View Article and Find Full Text PDF

Download full-text PDF

Source
http://dx.doi.org/10.5664/jcsm.4550DOI Listing
http://www.ncbi.nlm.nih.gov/pmc/articles/PMC4346652PMC
March 2015

Night-to-Night Variability in Sleep Disordered Breathing and the Utility of Esophageal Pressure Monitoring in Suspected Obstructive Sleep Apnea.

J Clin Sleep Med 2015 Jun 15;11(6):597-602. Epub 2015 Jun 15.

Sleep Disorders Center, Department of Neurology, University of Michigan, Ann Arbor, MI.

Study Objective: Esophageal manometry (Pes) is the gold standard to detect repetitive episodes of increased respiratory effort followed by arousal (RERAs). Because RERAs are not included in the apnea-hypopnea index (AHI), we often refer patients with symptoms of sleep disordered breathing (SDB) and AHI < 5 for a second polysomnogram (PSG) with Pes. Often, the second PSG will demonstrate AHI > 5, confirming a diagnosis of OSA. We speculate that in most cases of suspected SDB, Pes does not add further diagnostic data and that night-to-night variability in OSA severity results in a first false-negative study.

Methods: We conducted a retrospective review of PSGs between 2008 and 2012 in adults with initial PSG negative for OSA followed by a second study (with or without Pes) within 6 mo.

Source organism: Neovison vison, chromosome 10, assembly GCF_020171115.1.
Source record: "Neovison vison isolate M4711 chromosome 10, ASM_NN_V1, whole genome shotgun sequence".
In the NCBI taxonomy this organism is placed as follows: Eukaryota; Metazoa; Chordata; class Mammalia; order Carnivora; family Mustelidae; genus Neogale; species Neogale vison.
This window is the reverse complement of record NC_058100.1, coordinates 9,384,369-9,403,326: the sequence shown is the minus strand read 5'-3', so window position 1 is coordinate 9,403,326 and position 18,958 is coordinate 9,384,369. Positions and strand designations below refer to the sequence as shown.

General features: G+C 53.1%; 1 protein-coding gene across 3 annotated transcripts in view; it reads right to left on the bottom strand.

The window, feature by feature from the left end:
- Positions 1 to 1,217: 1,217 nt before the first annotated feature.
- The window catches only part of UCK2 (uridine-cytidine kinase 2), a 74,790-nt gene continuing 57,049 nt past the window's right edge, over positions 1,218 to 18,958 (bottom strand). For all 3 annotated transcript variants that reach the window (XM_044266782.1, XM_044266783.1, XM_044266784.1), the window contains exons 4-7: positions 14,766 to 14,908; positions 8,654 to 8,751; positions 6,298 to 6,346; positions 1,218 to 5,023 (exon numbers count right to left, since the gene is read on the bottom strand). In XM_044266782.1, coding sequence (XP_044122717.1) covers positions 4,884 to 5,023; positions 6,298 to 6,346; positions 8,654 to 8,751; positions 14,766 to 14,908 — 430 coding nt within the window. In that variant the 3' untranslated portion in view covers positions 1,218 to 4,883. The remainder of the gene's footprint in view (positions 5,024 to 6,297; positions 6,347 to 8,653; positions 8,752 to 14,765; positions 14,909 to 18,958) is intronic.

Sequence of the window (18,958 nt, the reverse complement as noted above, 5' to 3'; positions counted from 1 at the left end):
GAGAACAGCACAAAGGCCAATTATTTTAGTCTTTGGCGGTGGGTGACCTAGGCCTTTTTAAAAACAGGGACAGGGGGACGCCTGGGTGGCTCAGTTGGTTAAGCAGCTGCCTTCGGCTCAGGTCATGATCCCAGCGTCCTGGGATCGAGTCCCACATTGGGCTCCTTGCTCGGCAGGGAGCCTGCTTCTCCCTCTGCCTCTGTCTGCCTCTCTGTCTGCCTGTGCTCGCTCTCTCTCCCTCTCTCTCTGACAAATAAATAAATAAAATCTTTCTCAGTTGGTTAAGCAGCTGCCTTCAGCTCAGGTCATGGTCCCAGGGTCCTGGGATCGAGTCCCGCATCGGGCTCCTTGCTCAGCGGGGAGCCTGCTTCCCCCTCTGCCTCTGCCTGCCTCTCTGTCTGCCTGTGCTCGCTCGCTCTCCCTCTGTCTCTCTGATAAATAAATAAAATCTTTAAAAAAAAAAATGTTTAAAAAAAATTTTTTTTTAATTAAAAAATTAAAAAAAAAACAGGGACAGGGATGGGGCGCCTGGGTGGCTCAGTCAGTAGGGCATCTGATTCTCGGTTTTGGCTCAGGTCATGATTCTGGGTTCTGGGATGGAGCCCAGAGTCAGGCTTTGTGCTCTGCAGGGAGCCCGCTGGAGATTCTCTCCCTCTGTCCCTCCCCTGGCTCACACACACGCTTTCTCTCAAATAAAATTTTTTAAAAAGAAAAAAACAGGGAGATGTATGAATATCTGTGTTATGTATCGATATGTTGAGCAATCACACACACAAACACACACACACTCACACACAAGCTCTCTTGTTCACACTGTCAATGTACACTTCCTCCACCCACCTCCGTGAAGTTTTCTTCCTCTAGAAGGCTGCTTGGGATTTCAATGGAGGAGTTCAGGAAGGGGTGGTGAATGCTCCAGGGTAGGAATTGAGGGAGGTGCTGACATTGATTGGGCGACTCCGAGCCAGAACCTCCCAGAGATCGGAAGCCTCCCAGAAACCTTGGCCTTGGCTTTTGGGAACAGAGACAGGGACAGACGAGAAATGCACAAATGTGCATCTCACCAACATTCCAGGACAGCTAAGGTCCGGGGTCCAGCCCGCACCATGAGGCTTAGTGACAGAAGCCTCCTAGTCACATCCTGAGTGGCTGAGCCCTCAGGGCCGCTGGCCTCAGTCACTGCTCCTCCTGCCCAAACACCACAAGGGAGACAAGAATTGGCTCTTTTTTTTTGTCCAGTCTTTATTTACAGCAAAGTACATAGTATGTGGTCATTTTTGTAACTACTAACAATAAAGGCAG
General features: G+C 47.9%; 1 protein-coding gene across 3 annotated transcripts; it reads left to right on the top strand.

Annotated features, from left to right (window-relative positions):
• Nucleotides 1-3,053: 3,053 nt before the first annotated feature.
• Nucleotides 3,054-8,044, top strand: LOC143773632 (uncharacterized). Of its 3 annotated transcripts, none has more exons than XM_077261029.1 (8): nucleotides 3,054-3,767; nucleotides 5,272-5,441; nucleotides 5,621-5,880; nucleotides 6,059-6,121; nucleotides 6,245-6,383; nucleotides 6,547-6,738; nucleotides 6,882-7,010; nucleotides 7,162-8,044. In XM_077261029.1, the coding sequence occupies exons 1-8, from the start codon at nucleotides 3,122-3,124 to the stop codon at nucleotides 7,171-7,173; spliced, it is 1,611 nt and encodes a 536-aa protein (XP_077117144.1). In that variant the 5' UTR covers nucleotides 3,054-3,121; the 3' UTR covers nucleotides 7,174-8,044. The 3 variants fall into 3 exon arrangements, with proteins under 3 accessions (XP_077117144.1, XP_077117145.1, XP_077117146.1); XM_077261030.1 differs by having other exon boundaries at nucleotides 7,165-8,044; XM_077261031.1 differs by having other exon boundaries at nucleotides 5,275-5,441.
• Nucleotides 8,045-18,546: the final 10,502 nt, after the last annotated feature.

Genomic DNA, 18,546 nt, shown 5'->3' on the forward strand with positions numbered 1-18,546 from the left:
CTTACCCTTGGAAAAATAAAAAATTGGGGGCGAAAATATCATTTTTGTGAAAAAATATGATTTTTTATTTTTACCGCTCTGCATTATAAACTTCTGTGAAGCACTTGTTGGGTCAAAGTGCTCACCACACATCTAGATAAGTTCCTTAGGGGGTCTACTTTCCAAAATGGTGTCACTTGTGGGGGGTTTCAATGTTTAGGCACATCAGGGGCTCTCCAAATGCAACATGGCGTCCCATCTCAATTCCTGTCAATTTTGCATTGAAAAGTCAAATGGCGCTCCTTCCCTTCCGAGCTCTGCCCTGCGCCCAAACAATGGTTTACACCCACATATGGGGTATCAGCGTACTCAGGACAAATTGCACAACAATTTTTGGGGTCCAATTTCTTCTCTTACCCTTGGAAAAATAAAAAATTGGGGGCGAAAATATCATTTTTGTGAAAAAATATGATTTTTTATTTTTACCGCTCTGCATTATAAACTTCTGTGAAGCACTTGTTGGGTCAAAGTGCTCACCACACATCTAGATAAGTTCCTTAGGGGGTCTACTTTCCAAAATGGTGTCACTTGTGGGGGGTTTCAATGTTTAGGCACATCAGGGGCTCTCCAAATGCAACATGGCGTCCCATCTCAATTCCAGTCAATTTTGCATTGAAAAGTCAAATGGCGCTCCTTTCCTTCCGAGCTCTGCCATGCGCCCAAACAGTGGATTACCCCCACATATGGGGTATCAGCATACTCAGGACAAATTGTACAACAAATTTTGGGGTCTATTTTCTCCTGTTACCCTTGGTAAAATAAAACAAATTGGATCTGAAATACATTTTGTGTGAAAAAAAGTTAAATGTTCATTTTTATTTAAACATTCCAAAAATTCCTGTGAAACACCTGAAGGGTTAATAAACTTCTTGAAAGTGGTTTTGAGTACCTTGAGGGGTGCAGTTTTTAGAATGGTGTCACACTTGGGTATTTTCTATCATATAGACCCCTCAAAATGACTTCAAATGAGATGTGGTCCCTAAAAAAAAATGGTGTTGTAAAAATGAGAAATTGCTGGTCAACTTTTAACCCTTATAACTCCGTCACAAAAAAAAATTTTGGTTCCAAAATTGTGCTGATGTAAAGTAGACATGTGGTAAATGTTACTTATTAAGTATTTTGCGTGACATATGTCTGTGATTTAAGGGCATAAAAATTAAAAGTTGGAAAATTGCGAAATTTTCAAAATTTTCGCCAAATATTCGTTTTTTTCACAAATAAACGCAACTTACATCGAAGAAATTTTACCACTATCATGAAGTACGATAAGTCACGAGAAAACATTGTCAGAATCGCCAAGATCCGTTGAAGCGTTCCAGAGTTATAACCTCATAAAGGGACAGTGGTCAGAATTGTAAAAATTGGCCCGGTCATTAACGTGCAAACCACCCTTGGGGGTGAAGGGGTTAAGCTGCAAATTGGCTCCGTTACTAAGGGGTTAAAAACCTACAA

Results: Of 125 studies that met inclusion criteria, a second study was completed with Pes in 105 subjects. SDB was diagnosed in 73 subjects (68.5%) completing a second PSG with Pes: 49 (46.7%) received a diagnosis based on AHI, and 24 (22.8%) received a diagnosis based on Pes (p = 0.003). There were no statistically significant differences in the mean AHI change between the two PSGs in subjects who completed the second study with or without Pes.

Conclusions: In patients with symptoms of SDB and initial PSG with AHI < 5, the majority met criteria for OSA on second PSG by AHI without additional information added by Pes. Because Pes is not widely available and is somewhat invasive, a repeat study without Pes may be sufficient to diagnose SDB.
View Article and Find Full Text PDF

Download full-text PDF

Source